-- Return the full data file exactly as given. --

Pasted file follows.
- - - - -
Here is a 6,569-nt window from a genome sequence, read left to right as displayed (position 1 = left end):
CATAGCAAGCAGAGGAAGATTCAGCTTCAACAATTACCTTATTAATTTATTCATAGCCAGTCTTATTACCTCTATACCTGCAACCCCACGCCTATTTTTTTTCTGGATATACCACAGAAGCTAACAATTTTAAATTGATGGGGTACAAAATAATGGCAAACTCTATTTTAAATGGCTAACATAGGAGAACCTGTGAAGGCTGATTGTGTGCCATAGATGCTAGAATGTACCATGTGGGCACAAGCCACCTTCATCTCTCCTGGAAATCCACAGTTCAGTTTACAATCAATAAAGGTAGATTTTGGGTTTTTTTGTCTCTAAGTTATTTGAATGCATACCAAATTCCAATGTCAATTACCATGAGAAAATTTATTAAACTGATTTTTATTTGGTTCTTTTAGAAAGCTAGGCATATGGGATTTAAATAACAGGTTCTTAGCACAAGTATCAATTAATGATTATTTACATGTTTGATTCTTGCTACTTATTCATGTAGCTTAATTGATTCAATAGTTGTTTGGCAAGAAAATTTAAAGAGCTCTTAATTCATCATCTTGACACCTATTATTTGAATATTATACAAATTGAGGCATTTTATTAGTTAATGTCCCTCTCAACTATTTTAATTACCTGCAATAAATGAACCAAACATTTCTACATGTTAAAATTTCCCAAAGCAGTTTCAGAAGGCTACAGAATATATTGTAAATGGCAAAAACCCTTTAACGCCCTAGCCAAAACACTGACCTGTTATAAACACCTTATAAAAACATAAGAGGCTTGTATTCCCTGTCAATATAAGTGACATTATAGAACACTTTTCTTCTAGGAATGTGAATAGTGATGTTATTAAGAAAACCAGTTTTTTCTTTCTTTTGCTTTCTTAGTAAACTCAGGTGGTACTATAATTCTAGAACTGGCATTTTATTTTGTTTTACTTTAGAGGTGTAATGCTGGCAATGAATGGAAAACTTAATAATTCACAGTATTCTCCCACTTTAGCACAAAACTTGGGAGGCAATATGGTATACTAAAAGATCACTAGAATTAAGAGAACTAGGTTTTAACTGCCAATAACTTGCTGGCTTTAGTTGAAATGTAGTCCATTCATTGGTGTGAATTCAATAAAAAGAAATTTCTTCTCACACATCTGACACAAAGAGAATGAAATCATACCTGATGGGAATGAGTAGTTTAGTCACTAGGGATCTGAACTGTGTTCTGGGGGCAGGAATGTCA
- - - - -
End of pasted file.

Here is a 6,569-nt window from a genome sequence, read left to right as displayed (position 1 = left end):
CATAGCAAGCAGAGGAAGATTCAGCTTCAACAATTACCTTATTAATTTATTCATAGCCAGTCTTATTACCTCTATACCTGCAACCCCACGCCTATTTTTTTTCTGGATATACCACAGAAGCTAACAATTTTAAATTGATGGGGTACAAAATAATGGCAAACTCTATTTTAAATGGCTAACATAGGAGAACCTGTGAAGGCTGATTGTGTGCCATAGATGCTAGAATGTACCATGTGGGCACAAGCCACCTTCATCTCTCCTGGAAATCCACAGTTCAGTTTACAATCAATAAAGGTAGATTTTGGGTTTTTTTGTCTCTAAGTTATTTGAATGCATACCAAATTCCAATGTCAATTACCATGAGAAAATTTATTAAACTGATTTTTATTTGGTTCTTTTAGAAAGCTAGGCATATGGGATTTAAATAACAGGTTCTTAGCACAAGTATCAATTAATGATTATTTACATGTTTGATTCTTGCTACTTATTCATGTAGCTTAATTGATTCAATAGTTGTTTGGCAAGAAAATTTAAAGAGCTCTTAATTCATCATCTTGACACCTATTATTTGAATATTATACAAATTGAGGCATTTTATTAGTTAATGTCCCTCTCAACTATTTTAATTACCTGCAATAAATGAACCAAACATTTCTACATGTTAAAATTTCCCAAAGCAGTTTCAGAAGGCTACAGAATATATTGTAAATGGCAAAAACCCTTTAACGCCCTAGCCAAAACACTGACCTGTTATAAACACCTTATAAAAACATAAGAGGCTTGTATTCCCTGTCAATATAAGTGACATTATAGAACACTTTTCTTCTAGGAATGTGAATAGTGATGTTATTAAGAAAACCAGTTTTTTCTTTCTTTTGCTTTCTTAGTAAACTCAGGTGGTACTATAATTCTAGAACTGGCATTTTATTTTGTTTTACTTTAGAGGTGTAATGCTGGCAATGAATGGAAAACTTAATAATTCACAGTATTCTCCCACTTTAGCACAAAACTTGGGAGGCAATATGGTATACTAAAAGATCACTAGAATTAAGAGAACTAGGTTTTAACTGCCAATAACTTGCTGGCTTTAGTTGAAATGTAGTCCATTCATTGGTGTGAATTCAATAAAAAGAAATTTCTTCTCACACATCTGACACAAAGAGAATGAAATCATACCTGATGGGAATGAGTAGTTTAGTCACTAGGGATCTGAACTGTGTTCTGGGGGCAGGAATGTCA